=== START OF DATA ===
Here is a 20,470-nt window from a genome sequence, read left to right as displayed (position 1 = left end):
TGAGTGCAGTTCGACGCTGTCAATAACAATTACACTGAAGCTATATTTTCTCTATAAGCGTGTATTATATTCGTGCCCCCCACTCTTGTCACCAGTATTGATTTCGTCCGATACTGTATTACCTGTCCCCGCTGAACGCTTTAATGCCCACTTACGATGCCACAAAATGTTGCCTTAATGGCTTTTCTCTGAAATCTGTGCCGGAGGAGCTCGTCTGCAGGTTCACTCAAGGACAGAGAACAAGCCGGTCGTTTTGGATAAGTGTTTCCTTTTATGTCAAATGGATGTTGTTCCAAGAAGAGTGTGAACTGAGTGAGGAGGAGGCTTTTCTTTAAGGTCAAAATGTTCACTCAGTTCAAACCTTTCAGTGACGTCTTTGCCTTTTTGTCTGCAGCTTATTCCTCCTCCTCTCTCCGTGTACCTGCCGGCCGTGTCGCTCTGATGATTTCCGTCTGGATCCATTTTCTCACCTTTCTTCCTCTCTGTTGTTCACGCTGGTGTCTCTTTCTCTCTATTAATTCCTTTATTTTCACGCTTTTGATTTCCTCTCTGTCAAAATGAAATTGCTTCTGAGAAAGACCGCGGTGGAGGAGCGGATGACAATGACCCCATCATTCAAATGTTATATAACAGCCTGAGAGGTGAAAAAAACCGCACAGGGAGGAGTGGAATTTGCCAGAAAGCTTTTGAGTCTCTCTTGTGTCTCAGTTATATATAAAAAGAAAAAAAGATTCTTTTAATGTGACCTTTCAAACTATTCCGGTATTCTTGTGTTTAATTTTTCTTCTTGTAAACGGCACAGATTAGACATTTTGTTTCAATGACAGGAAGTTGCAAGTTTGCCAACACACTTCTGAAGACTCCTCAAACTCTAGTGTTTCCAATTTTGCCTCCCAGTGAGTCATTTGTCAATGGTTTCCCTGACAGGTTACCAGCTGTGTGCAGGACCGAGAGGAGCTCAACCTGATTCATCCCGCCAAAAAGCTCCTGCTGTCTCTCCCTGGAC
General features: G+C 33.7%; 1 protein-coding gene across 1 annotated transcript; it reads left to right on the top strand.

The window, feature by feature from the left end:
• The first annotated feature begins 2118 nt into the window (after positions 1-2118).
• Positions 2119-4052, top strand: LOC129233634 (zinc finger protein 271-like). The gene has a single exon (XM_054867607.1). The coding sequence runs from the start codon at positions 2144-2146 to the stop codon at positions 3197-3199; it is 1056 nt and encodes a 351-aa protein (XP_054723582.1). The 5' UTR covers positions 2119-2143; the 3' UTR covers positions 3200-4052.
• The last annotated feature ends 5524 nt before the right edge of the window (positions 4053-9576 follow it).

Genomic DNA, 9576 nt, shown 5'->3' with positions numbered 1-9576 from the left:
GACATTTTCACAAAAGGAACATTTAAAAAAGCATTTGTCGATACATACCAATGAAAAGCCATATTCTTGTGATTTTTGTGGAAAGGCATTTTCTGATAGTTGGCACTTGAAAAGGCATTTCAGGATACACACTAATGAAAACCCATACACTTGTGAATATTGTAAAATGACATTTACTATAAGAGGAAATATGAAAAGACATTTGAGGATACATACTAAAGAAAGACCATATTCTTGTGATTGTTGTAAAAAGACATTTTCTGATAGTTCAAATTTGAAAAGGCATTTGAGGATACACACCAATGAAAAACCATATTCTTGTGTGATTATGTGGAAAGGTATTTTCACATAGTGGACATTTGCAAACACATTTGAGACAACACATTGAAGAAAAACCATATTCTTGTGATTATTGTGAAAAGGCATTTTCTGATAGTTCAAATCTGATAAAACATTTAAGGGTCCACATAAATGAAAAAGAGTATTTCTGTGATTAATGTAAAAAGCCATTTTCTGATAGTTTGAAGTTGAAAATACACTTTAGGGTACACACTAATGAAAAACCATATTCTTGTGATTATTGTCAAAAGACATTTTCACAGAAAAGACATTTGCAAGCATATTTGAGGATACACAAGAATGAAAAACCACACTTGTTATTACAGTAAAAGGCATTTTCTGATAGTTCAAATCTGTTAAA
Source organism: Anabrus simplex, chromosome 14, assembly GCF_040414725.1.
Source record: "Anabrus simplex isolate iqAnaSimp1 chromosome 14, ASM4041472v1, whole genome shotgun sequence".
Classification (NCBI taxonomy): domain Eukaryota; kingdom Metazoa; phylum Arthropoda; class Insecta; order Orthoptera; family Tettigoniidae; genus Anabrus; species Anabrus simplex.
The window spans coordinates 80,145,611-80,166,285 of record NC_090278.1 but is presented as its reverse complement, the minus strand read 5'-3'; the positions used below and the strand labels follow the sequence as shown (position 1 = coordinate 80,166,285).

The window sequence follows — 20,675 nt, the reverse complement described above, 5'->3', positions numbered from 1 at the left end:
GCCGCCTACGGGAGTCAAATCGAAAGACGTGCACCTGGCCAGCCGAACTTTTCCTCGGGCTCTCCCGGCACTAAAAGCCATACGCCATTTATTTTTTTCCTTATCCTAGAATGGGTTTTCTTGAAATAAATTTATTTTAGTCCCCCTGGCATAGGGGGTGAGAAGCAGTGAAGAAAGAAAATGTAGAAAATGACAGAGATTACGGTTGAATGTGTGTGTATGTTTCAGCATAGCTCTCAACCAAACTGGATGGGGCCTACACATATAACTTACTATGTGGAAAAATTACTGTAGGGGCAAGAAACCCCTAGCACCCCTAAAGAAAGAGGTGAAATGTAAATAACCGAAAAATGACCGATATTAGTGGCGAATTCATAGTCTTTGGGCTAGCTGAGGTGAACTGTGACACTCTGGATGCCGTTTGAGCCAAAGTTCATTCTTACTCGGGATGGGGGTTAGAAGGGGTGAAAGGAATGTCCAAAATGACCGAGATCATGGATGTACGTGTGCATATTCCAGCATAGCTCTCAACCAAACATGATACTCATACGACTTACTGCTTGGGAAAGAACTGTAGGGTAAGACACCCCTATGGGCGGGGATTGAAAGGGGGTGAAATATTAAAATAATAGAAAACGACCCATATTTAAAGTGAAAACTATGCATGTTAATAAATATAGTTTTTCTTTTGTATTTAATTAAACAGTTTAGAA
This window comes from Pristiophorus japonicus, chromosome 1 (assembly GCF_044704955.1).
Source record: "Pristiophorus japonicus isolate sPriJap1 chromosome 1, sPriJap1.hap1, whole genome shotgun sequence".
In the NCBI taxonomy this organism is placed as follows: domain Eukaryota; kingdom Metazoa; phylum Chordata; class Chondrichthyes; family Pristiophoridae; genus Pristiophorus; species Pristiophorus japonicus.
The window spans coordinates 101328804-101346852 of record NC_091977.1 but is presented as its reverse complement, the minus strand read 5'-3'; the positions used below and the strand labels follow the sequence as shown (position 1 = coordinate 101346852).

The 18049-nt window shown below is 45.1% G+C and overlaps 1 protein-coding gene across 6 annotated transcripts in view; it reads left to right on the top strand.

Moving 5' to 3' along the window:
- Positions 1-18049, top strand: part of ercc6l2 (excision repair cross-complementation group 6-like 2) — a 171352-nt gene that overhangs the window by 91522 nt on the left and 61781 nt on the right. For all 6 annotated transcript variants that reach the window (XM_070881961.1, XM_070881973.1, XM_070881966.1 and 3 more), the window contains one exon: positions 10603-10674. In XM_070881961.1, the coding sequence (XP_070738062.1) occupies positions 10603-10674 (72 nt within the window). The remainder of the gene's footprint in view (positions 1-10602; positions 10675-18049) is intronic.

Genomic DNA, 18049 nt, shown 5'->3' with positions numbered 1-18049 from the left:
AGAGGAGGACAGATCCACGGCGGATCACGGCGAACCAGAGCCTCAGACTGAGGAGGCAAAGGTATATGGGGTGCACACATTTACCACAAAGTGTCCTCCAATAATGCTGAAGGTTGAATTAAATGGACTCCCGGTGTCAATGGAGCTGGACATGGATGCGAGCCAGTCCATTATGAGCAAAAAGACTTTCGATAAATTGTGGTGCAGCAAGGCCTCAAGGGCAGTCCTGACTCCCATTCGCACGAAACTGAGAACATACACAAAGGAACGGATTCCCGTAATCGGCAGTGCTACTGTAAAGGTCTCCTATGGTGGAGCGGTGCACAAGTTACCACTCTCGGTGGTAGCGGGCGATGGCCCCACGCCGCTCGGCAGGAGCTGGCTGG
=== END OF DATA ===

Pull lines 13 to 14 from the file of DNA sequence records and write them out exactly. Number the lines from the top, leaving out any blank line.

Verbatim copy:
The window spans coordinates 80,145,611-80,166,285 of record NC_090278.1 but is presented as its reverse complement, the minus strand read 5'-3'; the positions used below and the strand labels follow the sequence as shown (position 1 = coordinate 80,166,285).

The window sequence follows — 20,675 nt, the reverse complement described above, 5'->3', positions numbered from 1 at the left end: